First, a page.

Proper Turkish tea party, inside Gulhane Park

Sultan Ahmet caddesi tram road, lined with restaurants and shops

Blue Mosque lit up at night

We booked another overnight bus to Konya to visit the Mevlani mecca, hometown of Sufism’s founder Mevlani Rumi. I had contacted a couchsurfer to host us; and from that stay we met also a French couple who are on a year’s journey, walking from Paris to Israel. From the Otogar (bus station) Chris and I rode the tram away from town, toward his apartment by the university. Our host, Marcus, is an Austrian exchange student studying organic agriculture, and is part of Europe’s Erasmus program. His roommate, Ferit, is half Turkish, half Austrian, also studying organic agriculture, and recently inherited his family’s olive grove on the Marmara coast. We totally hit it off with the guys, and were invited to visit the farm for New Year’s for a party. Since we originally wanted to come volunteer on a farm (through and were turned away because lack of availability, this was a stroke of good luck!

Linear tram connecting the city to the University, 40 km away

We stayed 2 nights in Konya, wandering the modest size town, 45 minutes away by tram. Apparently the outer city has grown into completely reckless sprawl, clusters of enormous concrete apartment buildings lining the tram. Staring out the windows as the developments flew by, our mouths gaping in horror, we discussed the somewhat orderly organization with spaces for future parks and potential trees. For now it lays barren, nothing but skyscrapers and mosques. No shops, no amenities…just apartments.

View of the bizarre city sprawl from Marcus and Ferit's balcony

Inside the actual town Chris and I visited the Mevlani mosque, and several others, seeking shelter from the late afternoon chill. We typically sat in the back, me hiding underneath my hijab, quietly reading or writing in my journal while Chris filled his book with sketches. We toured the enormous indoor fruit & veggie pazar, sampling white stringy cheese that resembles hair, dried mulberries and apples, and conversing with the cheery shop owners. Turkish people strike me as incredibly friendly (even more than Albanians?), always asking where we come from and happy to hand out a small morsel of their goods. Several people invited us in for a cup of tea, and chuckled happily when we spoke the few Turkish words and phrases we had learned.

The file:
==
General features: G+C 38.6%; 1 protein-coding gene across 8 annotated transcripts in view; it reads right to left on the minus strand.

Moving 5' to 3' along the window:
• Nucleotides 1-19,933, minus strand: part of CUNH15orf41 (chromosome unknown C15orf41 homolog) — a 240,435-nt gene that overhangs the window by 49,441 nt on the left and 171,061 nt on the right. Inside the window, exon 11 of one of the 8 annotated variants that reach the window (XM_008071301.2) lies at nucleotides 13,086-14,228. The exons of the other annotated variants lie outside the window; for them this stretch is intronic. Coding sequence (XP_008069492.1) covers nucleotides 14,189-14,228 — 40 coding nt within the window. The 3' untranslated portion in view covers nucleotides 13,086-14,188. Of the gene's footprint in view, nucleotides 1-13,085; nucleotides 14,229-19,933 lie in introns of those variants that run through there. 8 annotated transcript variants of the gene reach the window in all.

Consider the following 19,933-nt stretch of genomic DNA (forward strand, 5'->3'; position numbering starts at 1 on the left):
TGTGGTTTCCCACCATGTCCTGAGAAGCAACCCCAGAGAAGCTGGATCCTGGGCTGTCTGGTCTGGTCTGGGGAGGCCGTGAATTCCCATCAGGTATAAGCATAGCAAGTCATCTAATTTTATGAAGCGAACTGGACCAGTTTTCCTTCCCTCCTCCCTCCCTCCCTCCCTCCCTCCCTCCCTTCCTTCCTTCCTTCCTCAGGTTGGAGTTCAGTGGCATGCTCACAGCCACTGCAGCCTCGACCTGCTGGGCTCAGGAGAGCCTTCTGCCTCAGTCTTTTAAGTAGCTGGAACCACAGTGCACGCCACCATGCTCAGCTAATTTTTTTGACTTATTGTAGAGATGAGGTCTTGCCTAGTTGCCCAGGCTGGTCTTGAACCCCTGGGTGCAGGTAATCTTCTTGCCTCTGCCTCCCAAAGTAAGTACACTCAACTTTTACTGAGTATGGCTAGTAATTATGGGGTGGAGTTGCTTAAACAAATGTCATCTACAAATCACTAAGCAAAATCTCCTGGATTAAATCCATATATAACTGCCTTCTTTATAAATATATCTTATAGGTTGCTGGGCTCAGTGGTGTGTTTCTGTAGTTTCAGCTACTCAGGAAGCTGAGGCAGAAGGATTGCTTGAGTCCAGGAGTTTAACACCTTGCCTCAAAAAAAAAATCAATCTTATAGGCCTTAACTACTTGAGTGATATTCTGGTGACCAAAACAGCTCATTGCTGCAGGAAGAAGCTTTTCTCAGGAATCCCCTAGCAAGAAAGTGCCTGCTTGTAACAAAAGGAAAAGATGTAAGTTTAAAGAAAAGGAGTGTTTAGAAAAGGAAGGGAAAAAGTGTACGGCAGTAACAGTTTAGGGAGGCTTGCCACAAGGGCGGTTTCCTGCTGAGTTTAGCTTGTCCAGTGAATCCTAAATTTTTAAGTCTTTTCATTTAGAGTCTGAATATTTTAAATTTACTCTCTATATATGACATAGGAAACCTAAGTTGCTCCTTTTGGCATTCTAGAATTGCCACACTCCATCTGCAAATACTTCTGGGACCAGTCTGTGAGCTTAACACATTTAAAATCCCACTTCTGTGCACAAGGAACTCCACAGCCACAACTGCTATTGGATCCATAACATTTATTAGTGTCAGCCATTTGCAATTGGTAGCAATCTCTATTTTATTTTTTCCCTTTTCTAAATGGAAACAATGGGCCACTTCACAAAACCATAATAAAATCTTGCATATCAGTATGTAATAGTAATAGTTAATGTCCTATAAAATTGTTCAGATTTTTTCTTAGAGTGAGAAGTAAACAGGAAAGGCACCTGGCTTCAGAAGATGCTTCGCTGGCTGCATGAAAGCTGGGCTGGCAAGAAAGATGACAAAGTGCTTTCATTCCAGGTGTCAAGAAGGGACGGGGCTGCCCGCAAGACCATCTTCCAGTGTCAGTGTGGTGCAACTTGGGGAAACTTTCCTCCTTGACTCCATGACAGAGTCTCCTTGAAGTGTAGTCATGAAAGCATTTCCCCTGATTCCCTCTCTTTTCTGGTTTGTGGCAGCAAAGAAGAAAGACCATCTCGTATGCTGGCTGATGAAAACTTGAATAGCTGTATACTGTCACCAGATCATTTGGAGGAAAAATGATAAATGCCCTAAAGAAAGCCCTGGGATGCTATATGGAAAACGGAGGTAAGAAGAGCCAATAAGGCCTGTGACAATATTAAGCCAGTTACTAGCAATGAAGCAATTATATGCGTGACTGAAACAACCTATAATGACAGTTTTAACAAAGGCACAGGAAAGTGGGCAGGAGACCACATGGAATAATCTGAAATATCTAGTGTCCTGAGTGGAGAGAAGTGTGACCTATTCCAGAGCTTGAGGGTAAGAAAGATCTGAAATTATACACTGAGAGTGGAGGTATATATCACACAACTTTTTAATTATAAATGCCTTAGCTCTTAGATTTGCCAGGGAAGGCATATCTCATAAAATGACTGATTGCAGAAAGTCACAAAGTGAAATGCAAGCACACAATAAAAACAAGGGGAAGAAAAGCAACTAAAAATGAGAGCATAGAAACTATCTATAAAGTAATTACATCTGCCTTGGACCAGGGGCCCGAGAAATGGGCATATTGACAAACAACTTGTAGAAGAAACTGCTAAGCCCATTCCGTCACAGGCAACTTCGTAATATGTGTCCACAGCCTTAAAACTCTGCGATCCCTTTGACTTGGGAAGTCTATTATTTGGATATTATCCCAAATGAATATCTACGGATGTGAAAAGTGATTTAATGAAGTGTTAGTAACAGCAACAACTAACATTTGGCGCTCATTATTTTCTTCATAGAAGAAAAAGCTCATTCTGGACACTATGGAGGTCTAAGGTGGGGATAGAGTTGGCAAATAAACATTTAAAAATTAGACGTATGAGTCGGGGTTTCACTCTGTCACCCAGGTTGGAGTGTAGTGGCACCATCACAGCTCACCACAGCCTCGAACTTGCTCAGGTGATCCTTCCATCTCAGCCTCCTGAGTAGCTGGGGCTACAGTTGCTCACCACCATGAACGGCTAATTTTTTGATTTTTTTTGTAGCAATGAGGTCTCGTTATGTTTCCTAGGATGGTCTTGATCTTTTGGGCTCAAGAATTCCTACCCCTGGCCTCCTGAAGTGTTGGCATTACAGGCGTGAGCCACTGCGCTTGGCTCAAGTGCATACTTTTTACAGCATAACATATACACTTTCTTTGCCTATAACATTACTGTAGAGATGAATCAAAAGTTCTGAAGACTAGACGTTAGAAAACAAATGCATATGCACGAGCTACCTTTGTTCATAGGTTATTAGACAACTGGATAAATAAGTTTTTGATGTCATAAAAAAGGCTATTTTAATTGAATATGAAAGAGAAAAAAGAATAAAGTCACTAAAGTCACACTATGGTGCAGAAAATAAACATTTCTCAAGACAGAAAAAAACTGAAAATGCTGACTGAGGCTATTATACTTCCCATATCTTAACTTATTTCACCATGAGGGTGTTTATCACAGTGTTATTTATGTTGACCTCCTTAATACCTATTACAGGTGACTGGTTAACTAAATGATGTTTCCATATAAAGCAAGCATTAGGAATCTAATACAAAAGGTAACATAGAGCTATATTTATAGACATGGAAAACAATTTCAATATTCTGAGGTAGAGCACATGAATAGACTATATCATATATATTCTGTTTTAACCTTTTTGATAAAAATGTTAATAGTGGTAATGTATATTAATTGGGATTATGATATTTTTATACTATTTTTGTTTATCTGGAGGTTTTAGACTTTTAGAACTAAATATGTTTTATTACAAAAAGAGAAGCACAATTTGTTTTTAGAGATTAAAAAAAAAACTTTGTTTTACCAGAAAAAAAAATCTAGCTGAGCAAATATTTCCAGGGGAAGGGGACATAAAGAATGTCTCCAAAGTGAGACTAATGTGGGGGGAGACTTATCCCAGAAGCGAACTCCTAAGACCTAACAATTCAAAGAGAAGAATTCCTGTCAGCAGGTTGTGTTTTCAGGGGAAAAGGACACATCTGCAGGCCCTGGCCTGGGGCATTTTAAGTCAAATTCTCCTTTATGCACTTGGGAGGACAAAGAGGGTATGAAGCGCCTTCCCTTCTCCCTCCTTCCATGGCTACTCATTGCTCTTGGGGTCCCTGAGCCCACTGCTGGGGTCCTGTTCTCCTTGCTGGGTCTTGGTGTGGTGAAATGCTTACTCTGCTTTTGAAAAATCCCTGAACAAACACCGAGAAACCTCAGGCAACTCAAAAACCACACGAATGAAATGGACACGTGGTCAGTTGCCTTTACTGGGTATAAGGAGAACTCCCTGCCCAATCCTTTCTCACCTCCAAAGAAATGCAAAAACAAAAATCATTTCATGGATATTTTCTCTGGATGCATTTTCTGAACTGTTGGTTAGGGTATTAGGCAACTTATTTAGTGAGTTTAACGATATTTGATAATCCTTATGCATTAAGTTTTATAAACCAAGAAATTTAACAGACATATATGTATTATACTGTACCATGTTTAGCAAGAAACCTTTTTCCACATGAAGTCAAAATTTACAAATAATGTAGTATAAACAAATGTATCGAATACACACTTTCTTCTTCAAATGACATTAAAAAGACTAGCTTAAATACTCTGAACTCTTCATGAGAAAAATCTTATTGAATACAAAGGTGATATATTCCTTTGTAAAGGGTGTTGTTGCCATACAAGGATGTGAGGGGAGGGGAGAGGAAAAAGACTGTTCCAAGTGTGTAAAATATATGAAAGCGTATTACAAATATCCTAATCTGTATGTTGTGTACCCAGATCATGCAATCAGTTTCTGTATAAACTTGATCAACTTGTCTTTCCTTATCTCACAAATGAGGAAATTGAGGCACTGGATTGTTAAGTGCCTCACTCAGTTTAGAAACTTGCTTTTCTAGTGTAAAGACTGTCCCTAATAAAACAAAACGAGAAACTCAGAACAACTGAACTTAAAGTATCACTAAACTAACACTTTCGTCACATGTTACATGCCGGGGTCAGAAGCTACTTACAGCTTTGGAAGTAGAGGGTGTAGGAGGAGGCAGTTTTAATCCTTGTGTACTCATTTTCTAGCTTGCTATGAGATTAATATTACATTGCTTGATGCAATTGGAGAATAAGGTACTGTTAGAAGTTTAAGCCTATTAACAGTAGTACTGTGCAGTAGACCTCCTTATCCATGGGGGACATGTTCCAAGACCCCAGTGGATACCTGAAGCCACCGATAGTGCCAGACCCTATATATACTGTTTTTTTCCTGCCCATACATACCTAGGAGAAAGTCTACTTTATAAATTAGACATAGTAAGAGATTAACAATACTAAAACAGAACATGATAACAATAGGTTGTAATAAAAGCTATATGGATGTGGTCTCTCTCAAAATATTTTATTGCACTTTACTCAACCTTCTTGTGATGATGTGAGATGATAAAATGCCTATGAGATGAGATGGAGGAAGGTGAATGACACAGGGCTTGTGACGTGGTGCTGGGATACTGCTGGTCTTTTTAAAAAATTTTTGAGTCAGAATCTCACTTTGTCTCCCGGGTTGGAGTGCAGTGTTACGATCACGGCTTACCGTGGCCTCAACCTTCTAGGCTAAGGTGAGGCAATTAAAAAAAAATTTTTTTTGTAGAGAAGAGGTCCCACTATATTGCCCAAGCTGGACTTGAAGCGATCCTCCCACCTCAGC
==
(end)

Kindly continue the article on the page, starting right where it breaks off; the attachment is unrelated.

Konya's gorgeous and almost overwhelming fruit n veggie pazar

Mevlani camii (no pictures were allowed inside, a shame because it was exquisitely decorated, I promise)

An elaborately decorated mihrab inside one of Konya's many cammis

Inside Konya's tile museum, full of beautiful pottery and tiles

Shops throughout Turkey are absolutely spilling with barrels of dried fruits, nuts, spices, bulgar, etc.

And then a trip to the Hamam! Although this is now a touristy thing to do, local people traditionally (some still do) congregated at the neighborhood bathhouse for a wash and scrub, truly an invigorating experience. This hamam sees few tourists, so I was led by a woman through a maze of steamy rooms, as she instructed me (by pointing and demanding, but no English spoken) to Wash here! Lay down! Turn over! I anticipated being embarrassed to strip down in a public space, but as it turned out the few other women sharing the fountains in the bath were not intimidating, and barely noticed my presence. And truthfully, these women were so rotund, with strata of fat rolls they sat meticulously washing, like an ancient Greek painting, it was kind of comforting to have them around. As my lady scrubbed my skin with her special mitt, layers of grey goop dripped off, akin to eraser rubbings. Admittedly, at this point I hadn’t showered in almost a week, causing a transition to cleanliness so drastic I felt like I transformed into a human again. Who knows what I was before… (stinky hippie!)

From Konya we bought bus tickets (the buses are pricier than Albania but really comfortable) to Cappadocia… more to come!

Sufi headstones outside the Mevlani Mosque-- they have sufi hats!

Turkish man takes a break in the pazar, another good use of an oil canister

Street salep-seller, a hot drink made from ground orchid roots

1 comment:

Arlene said...

Courtney, your photos are exquisite.